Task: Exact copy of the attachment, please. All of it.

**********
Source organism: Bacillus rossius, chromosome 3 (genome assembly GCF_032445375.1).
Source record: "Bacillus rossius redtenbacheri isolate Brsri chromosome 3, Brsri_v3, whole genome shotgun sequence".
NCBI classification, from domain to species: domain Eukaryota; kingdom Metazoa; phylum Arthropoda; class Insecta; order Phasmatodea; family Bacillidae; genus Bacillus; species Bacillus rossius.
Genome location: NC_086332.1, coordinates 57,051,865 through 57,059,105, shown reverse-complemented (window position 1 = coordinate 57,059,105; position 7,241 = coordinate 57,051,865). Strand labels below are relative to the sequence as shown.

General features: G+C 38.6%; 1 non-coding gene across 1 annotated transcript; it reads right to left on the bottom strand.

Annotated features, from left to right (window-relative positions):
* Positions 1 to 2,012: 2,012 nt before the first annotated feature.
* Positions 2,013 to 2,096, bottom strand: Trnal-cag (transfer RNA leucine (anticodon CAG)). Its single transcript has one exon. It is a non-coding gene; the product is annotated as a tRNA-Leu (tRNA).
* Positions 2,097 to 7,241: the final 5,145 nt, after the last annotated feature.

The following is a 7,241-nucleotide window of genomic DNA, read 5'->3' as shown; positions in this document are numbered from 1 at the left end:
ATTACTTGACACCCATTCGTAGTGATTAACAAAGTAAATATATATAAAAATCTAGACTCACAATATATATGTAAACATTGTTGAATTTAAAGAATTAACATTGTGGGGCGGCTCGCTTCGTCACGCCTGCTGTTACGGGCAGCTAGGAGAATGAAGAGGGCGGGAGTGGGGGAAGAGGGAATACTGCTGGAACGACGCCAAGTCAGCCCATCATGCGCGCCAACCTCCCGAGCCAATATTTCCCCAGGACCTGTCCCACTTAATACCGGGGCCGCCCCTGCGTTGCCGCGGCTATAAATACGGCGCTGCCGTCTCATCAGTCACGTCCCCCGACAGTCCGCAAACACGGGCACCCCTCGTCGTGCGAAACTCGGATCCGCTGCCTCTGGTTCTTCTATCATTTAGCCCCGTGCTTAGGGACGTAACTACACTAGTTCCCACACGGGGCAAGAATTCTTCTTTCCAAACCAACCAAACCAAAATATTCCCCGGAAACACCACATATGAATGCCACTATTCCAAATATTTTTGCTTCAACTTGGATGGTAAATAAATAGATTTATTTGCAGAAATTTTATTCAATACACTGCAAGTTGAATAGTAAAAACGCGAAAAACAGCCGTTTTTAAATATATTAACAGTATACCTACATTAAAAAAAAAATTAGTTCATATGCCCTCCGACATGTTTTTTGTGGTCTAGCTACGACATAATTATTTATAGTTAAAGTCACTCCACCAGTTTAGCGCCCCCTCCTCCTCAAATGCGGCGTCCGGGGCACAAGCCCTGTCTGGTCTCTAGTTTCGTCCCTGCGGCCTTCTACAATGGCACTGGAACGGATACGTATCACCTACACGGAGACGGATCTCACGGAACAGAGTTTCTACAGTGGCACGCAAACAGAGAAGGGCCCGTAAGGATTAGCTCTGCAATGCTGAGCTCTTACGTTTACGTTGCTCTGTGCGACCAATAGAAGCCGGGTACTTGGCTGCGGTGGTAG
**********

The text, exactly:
Source organism: Bacillus rossius, chromosome 3 (genome assembly GCF_032445375.1).
Source record: "Bacillus rossius redtenbacheri isolate Brsri chromosome 3, Brsri_v3, whole genome shotgun sequence".
NCBI classification, from domain to species: domain Eukaryota; kingdom Metazoa; phylum Arthropoda; class Insecta; order Phasmatodea; family Bacillidae; genus Bacillus; species Bacillus rossius.
Genome location: NC_086332.1, coordinates 57,051,865 through 57,059,105, shown reverse-complemented (window position 1 = coordinate 57,059,105; position 7,241 = coordinate 57,051,865). Strand labels below are relative to the sequence as shown.

General features: G+C 38.6%; 1 non-coding gene across 1 annotated transcript; it reads right to left on the bottom strand.

Annotated features, from left to right (window-relative positions):
* Positions 1 to 2,012: 2,012 nt before the first annotated feature.
* Positions 2,013 to 2,096, bottom strand: Trnal-cag (transfer RNA leucine (anticodon CAG)). Its single transcript has one exon. It is a non-coding gene; the product is annotated as a tRNA-Leu (tRNA).
* Positions 2,097 to 7,241: the final 5,145 nt, after the last annotated feature.

The following is a 7,241-nucleotide window of genomic DNA, read 5'->3' as shown; positions in this document are numbered from 1 at the left end:
ATTACTTGACACCCATTCGTAGTGATTAACAAAGTAAATATATATAAAAATCTAGACTCACAATATATATGTAAACATTGTTGAATTTAAAGAATTAACATTGTGGGGCGGCTCGCTTCGTCACGCCTGCTGTTACGGGCAGCTAGGAGAATGAAGAGGGCGGGAGTGGGGGAAGAGGGAATACTGCTGGAACGACGCCAAGTCAGCCCATCATGCGCGCCAACCTCCCGAGCCAATATTTCCCCAGGACCTGTCCCACTTAATACCGGGGCCGCCCCTGCGTTGCCGCGGCTATAAATACGGCGCTGCCGTCTCATCAGTCACGTCCCCCGACAGTCCGCAAACACGGGCACCCCTCGTCGTGCGAAACTCGGATCCGCTGCCTCTGGTTCTTCTATCATTTAGCCCCGTGCTTAGGGACGTAACTACACTAGTTCCCACACGGGGCAAGAATTCTTCTTTCCAAACCAACCAAACCAAAATATTCCCCGGAAACACCACATATGAATGCCACTATTCCAAATATTTTTGCTTCAACTTGGATGGTAAATAAATAGATTTATTTGCAGAAATTTTATTCAATACACTGCAAGTTGAATAGTAAAAACGCGAAAAACAGCCGTTTTTAAATATATTAACAGTATACCTACATTAAAAAAAAAATTAGTTCATATGCCCTCCGACATGTTTTTTGTGGTCTAGCTACGACATAATTATTTATAGTTAAAGTCACTCCACCAGTTTAGCGCCCCCTCCTCCTCAAATGCGGCGTCCGGGGCACAAGCCCTGTCTGGTCTCTAGTTTCGTCCCTGCGGCCTTCTACAATGGCACTGGAACGGATACGTATCACCTACACGGAGACGGATCTCACGGAACAGAGTTTCTACAGTGGCACGCAAACAGAGAAGGGCCCGTAAGGATTAGCTCTGCAATGCTGAGCTCTTACGTTTACGTTGCTCTGTGCGACCAATAGAAGCCGGGTACTTGGCTGCGGTGGTAG